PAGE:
Aid to fleeing slaves, 1850
AID TO FLEEING SLAVES
While the leading statesmen, of both parties, in the Senate of the States, are exerting all powers of mind and energies of soul to settle the Slavery controversy, which is agitating the Union, from centre to circumference, and restore the blessed relations of amity between the North and the South, the demagogues, the low grovelling popularity hunters, in each of the antagonistic sections of that Union, are equally active in the unhallowed work of widening the breach. While such distinguished men as CLAY, WEBSTER, and others of the National Legislature, are plying the popular mind with the arguments of sober reason, and the sentiment of sound patriotism, couched in language of fervent eloquence, others of less talents, and surely of inferior love of country, are busily engaged in stirring up the passions and exciting the sectional prejudices of the people. Of this latter class, a few occupy seats in the Senate, and have here attempted to "break lances," upon the subject, referred to, with the intellectual giants and in corruptible patriots above named. Of these few, Senator CHASE of Ohio, is among the most, conspicuous. In the highly conservative body of which he is a member, he evinces an uncompromising, fanatical hostility to the institution of Slavery, as well as to the plainest Constitutional lights of those who are connected with it. It is his pleasure to discard the "olive branch of peace," and sow the accursed seeds of Discord and Disunion upon every soil.
With such a representative in the Senate, we are not greatly surprised to see the State of Ohio act out this evil spirit in her Legislature.— Whether the Senator caught this spirit from his constituents or they from him, we can’t determine; but the Legislature is about to carry it into practical effect in a form, of all others, the most obnoxious to the Southern people. It is about to pass a bill which is designed to facilitate the escape of fugitive slaves from their masters, and is essentially similar to the law of Pennsylvania in reference to these fugitives.— The bill has already passed the lower House, and will, it is said, also pass the Senate. It makes it a penal offence in any person to interfere for that purpose of affording any aid in the arrest, or detection, or surrender of fugitive slaves. Thus, while the patriots of the country are spending anxious days and sleepless nights, in a noble effort to compromise the difficulty, for the purpose of saving the Union and perpetuating its manifold blessings, Senator CHASE, not to mention other Senators and members of a like kidney, and the Ohio Legislature, are moving in an opposite direction.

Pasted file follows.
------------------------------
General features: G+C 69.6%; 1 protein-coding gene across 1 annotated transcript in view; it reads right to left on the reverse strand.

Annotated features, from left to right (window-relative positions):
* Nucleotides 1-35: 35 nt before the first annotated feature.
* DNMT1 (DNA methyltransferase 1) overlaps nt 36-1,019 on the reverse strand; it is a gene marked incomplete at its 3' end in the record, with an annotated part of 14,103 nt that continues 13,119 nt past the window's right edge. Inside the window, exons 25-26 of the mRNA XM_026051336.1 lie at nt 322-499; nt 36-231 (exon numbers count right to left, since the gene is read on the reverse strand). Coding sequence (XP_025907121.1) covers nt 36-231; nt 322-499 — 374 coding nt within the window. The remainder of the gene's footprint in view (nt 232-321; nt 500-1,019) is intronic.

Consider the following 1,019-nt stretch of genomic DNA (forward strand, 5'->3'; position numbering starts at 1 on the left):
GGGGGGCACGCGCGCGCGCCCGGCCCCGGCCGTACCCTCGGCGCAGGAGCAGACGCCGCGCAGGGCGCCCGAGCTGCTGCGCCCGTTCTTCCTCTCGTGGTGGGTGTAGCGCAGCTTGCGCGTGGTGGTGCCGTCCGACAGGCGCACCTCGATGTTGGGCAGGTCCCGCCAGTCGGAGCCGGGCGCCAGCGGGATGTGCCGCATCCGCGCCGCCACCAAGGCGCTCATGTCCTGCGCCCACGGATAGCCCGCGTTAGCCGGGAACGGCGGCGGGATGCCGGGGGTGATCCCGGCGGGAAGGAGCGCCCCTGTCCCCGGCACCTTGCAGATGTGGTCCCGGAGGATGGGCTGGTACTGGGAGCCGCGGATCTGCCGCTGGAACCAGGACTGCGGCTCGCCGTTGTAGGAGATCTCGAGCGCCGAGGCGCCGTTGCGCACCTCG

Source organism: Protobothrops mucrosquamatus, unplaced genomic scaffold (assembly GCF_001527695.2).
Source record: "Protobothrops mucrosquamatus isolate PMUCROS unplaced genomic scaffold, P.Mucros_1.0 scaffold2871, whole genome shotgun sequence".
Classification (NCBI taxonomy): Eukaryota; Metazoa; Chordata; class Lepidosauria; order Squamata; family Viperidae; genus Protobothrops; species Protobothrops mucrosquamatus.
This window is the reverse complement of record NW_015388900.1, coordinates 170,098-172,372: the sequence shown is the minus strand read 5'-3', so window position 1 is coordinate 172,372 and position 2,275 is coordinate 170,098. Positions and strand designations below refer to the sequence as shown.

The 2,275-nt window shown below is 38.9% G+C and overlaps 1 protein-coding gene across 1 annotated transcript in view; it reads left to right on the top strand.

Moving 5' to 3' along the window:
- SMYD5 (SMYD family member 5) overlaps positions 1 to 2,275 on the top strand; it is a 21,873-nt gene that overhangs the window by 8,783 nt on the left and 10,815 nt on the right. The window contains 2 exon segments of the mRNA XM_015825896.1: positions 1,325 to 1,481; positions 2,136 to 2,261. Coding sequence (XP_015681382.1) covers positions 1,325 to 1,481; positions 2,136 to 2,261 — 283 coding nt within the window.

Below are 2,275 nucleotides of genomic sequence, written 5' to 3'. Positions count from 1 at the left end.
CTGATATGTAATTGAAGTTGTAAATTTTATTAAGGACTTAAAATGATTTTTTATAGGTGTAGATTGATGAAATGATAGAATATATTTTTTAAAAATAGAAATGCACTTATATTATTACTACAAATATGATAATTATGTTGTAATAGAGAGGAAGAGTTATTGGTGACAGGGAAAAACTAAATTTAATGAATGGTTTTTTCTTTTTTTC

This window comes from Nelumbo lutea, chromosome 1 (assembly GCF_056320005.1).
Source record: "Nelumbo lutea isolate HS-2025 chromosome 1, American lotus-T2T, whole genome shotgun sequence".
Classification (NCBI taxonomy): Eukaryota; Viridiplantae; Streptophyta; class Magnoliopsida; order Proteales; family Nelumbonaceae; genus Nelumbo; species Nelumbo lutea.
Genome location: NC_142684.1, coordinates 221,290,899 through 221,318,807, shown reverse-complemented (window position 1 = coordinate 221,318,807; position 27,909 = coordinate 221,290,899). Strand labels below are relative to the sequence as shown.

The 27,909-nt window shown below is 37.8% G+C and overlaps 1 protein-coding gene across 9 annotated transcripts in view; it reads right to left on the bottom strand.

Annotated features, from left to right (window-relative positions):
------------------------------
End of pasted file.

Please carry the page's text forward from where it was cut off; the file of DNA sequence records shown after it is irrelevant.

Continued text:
In our view, the very worst aggression, in the whole catalogue of grievances complained of by the South, is to be found in the passage of laws, for the protection of fugitive slaves, by Northern Legislatures. It seems to us that these laws are expressly designed to violate the sacred rights and irritate the feelings of the Southern people, especially those of the border States, alienating them in interest and affection from their brethren of the North, and driving them, if possible, out of the Confederacy. There is nothing of an imaginary or theoretical character in this aggression—this wrong—this outrage. It is practical and tangible—it is seen, felt and lamented, if not resented, by the citizens of Maryland, Virginia and Kentucky. Even in this county, the people have suffered to the tune of many thousands of dollars, in consequence of the Pennsylvania law upon this Subject; and the life's blood of one of their number was shed in the streets of a town of that State, not a great while ago, because this law tied up the hands of the better class of citizens in a prohibitory penalty, with regard to the capture of runaway slaves.
Pennsylvania, however, is about to wipe out this stain upon her escutcheon, at least we have Information which leads us to hope that she will strike from her code of laws this odious enactment ; and if she does, it will go far towards appeasing the angry feelings of the South. Such an act will reach the hearts of the people of the border Slave States, and prepare them for any reasonable compromise of the vexed question, while the course of Senator CHASE and the Ohio Legislature, will but add fuel to the flame of resentment which is already burning in too many Southern breasts, and render an adjustment of the exciting controversy the more difficult.
Herald of Freedom
Slaves, Western Maryland
Western Maryland, 1800-1864